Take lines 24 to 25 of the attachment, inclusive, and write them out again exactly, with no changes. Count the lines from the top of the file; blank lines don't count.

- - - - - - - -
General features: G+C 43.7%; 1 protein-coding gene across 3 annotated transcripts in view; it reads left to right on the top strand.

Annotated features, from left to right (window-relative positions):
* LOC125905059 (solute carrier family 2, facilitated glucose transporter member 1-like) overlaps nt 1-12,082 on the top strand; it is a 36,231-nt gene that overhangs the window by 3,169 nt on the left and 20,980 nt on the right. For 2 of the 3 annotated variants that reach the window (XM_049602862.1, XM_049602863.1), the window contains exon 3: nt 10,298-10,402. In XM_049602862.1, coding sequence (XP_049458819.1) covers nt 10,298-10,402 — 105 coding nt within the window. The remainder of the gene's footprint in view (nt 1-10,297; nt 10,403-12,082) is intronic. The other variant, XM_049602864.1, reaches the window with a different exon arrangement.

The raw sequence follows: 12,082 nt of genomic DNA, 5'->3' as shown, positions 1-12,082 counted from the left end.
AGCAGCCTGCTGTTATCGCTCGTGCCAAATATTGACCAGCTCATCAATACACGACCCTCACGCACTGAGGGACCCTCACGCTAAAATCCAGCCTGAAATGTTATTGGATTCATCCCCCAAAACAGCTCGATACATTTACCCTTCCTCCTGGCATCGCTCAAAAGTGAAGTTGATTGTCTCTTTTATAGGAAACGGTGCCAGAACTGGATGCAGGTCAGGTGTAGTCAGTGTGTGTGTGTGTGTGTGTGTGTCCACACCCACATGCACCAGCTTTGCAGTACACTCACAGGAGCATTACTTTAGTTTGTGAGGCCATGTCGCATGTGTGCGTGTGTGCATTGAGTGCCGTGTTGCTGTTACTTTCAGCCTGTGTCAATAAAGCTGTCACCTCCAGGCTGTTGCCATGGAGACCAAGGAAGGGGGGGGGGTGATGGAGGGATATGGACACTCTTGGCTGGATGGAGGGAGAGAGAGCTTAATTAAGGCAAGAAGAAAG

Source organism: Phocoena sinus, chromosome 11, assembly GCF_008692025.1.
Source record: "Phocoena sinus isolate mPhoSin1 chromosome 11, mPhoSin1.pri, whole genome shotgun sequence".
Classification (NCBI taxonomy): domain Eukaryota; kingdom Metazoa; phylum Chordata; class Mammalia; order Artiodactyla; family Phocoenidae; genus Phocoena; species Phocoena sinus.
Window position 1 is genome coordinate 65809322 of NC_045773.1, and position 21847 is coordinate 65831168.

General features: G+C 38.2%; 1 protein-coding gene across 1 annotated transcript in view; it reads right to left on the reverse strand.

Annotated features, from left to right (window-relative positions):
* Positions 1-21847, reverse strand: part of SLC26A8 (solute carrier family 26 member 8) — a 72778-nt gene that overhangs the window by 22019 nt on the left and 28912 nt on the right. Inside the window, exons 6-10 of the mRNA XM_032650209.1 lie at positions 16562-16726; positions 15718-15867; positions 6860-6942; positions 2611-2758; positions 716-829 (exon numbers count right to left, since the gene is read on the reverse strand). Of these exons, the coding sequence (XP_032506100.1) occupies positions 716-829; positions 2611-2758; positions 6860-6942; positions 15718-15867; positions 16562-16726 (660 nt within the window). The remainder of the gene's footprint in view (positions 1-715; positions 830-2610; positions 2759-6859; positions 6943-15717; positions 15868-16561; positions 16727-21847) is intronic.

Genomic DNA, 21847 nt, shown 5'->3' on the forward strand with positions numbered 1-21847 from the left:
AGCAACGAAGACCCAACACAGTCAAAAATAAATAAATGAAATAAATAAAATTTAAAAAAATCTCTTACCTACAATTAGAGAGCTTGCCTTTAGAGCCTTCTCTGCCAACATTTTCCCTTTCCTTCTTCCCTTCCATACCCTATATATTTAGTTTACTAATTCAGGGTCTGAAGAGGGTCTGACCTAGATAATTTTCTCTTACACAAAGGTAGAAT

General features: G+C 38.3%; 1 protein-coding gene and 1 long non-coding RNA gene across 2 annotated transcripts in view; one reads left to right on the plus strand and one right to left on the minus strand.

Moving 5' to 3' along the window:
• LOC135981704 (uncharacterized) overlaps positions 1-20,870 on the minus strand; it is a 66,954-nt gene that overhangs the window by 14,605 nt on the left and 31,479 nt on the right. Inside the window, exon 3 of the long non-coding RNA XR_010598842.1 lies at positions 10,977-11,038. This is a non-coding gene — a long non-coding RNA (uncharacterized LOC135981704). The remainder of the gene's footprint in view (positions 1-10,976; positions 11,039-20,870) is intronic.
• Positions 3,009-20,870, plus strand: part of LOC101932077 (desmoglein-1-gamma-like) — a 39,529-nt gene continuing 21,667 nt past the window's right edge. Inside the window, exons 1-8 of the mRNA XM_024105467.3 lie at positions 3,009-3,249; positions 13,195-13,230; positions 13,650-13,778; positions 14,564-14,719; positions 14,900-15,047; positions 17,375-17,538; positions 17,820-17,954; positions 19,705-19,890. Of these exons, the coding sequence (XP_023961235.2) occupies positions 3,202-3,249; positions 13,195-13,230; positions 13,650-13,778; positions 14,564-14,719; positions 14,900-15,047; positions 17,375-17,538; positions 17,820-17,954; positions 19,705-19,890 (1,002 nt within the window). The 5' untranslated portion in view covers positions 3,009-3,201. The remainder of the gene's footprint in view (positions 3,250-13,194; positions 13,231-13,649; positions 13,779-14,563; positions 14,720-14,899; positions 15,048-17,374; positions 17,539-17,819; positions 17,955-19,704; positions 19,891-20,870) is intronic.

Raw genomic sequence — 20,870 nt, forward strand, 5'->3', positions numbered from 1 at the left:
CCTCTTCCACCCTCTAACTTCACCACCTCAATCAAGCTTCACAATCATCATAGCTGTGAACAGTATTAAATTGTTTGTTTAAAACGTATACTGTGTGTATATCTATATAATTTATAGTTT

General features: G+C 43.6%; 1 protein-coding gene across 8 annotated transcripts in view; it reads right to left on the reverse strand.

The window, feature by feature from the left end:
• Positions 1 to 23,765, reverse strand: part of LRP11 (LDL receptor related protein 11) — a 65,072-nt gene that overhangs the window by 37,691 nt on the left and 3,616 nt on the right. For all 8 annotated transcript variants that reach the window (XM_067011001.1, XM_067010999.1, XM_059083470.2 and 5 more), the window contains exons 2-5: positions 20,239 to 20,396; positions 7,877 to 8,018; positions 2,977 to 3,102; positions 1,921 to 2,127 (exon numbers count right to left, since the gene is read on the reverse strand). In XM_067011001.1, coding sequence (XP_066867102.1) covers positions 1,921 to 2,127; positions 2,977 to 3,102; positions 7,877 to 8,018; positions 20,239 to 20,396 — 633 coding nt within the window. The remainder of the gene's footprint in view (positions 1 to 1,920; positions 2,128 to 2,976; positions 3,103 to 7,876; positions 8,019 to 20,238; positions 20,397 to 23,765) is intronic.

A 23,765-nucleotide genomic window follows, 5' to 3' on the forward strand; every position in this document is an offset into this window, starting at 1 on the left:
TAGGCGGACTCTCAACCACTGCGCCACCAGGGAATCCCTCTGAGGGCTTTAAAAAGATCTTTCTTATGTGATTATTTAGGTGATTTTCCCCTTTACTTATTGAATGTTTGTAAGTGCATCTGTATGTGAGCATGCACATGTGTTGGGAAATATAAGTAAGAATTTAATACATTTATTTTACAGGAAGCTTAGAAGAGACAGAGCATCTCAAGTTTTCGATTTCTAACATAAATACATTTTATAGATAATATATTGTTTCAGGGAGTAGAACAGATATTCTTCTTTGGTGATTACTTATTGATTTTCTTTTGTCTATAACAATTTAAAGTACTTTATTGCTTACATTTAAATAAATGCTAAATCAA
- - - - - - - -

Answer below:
A 23,765-nucleotide genomic window follows, 5' to 3' on the forward strand; every position in this document is an offset into this window, starting at 1 on the left:
TAGGCGGACTCTCAACCACTGCGCCACCAGGGAATCCCTCTGAGGGCTTTAAAAAGATCTTTCTTATGTGATTATTTAGGTGATTTTCCCCTTTACTTATTGAATGTTTGTAAGTGCATCTGTATGTGAGCATGCACATGTGTTGGGAAATATAAGTAAGAATTTAATACATTTATTTTACAGGAAGCTTAGAAGAGACAGAGCATCTCAAGTTTTCGATTTCTAACATAAATACATTTTATAGATAATATATTGTTTCAGGGAGTAGAACAGATATTCTTCTTTGGTGATTACTTATTGATTTTCTTTTGTCTATAACAATTTAAAGTACTTTATTGCTTACATTTAAATAAATGCTAAATCAA